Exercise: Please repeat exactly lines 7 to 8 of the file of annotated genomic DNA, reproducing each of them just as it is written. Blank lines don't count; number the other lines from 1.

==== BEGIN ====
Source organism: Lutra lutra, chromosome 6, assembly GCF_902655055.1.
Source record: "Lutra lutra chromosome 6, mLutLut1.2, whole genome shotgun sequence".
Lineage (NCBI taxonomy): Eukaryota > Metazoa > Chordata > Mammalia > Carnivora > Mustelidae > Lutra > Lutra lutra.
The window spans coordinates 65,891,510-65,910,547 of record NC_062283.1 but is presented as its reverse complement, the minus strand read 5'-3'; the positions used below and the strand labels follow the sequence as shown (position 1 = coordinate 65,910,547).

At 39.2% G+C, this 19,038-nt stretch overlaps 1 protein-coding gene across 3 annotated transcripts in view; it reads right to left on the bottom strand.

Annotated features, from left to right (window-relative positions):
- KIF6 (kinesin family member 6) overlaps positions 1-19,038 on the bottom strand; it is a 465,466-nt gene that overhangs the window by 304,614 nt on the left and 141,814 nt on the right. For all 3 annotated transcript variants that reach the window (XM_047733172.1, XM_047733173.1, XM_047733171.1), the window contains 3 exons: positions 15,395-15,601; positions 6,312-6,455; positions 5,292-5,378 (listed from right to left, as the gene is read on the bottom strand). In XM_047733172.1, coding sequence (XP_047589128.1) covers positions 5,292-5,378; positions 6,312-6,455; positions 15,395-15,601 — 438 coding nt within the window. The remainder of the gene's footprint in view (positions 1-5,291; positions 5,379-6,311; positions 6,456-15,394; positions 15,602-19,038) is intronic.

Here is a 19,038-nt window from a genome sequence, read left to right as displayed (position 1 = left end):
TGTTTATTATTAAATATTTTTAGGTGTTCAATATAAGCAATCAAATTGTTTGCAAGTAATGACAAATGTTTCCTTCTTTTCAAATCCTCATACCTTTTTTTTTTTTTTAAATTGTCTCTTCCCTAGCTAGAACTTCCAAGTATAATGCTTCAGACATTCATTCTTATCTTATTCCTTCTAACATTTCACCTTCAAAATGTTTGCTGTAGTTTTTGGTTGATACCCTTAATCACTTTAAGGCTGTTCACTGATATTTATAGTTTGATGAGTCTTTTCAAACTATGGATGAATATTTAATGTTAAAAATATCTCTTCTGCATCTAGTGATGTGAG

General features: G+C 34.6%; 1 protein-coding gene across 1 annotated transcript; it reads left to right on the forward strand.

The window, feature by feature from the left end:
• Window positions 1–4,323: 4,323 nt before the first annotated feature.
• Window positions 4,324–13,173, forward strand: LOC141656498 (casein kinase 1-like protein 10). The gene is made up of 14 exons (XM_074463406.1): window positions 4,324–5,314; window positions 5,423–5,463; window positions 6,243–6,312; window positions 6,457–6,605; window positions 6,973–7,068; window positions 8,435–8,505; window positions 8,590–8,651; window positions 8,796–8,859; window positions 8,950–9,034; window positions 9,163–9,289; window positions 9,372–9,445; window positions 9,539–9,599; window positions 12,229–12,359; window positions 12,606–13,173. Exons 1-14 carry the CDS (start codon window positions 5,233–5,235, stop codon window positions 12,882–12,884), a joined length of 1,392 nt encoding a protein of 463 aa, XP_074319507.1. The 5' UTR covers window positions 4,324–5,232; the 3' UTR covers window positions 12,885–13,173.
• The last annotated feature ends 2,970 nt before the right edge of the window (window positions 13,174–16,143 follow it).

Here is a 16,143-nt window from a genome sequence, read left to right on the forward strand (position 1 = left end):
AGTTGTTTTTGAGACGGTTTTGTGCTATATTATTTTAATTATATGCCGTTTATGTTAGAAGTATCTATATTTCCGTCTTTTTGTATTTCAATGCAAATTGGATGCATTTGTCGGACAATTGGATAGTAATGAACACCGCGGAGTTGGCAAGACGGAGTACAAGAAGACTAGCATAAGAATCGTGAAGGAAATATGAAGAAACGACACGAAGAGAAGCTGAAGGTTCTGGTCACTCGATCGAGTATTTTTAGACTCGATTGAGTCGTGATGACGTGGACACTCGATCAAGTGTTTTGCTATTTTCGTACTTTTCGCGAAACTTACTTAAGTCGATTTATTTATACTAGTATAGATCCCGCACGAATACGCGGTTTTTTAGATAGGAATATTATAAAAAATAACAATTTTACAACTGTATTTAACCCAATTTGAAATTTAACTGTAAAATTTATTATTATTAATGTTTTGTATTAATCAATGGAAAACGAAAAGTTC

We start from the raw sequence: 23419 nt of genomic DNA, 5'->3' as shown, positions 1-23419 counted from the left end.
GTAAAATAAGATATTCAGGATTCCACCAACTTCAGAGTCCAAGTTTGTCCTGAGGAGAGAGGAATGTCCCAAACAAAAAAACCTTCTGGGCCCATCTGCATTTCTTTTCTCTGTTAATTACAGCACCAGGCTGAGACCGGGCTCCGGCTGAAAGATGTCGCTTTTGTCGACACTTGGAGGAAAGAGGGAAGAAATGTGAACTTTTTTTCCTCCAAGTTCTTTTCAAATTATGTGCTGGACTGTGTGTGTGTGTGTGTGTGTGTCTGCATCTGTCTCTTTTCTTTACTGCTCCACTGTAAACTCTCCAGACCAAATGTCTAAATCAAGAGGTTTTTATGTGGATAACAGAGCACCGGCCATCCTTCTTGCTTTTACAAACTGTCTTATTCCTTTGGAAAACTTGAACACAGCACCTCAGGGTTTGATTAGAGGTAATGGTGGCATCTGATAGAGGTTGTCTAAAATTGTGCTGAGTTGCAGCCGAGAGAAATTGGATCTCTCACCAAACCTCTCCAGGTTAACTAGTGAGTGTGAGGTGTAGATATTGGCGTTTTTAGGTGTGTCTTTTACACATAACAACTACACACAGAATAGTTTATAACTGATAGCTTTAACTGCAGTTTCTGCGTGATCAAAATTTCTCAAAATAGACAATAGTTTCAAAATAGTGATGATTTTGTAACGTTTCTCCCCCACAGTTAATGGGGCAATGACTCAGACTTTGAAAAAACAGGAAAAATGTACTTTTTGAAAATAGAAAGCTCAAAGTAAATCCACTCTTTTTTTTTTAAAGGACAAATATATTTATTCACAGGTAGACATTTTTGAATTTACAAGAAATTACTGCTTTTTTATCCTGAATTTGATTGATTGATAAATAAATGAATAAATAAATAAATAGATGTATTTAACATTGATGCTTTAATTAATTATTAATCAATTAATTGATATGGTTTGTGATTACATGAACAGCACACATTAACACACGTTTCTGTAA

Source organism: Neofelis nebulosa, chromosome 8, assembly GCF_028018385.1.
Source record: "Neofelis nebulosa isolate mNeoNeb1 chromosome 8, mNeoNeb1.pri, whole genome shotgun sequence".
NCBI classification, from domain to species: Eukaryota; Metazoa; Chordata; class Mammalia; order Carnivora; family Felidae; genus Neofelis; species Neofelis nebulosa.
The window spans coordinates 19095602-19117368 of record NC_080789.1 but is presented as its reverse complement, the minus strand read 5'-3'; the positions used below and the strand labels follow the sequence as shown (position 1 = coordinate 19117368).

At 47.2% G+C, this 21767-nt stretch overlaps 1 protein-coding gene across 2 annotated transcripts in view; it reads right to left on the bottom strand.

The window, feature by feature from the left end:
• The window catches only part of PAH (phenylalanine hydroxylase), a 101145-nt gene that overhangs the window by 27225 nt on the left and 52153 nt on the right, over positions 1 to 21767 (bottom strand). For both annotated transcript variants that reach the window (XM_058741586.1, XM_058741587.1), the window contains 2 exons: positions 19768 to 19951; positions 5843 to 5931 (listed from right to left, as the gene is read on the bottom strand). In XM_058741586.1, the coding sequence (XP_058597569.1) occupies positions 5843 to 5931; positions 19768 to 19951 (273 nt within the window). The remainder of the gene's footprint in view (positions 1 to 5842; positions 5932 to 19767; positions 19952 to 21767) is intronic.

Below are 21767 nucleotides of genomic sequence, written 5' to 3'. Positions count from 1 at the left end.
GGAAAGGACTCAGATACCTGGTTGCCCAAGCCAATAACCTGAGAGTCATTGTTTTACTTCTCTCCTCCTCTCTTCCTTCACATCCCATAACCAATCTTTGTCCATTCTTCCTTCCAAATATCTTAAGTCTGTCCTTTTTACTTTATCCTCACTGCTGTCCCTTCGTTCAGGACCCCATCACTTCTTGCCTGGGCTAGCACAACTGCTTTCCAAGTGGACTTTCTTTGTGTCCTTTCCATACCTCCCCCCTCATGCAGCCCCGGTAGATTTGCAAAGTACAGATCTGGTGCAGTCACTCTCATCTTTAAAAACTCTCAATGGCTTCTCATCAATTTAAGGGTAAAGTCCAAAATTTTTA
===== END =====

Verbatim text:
- KIF6 (kinesin family member 6) overlaps positions 1-19,038 on the bottom strand; it is a 465,466-nt gene that overhangs the window by 304,614 nt on the left and 141,814 nt on the right. For all 3 annotated transcript variants that reach the window (XM_047733172.1, XM_047733173.1, XM_047733171.1), the window contains 3 exons: positions 15,395-15,601; positions 6,312-6,455; positions 5,292-5,378 (listed from right to left, as the gene is read on the bottom strand). In XM_047733172.1, coding sequence (XP_047589128.1) covers positions 5,292-5,378; positions 6,312-6,455; positions 15,395-15,601 — 438 coding nt within the window. The remainder of the gene's footprint in view (positions 1-5,291; positions 5,379-6,311; positions 6,456-15,394; positions 15,602-19,038) is intronic.

Here is a 19,038-nt window from a genome sequence, read left to right as displayed (position 1 = left end):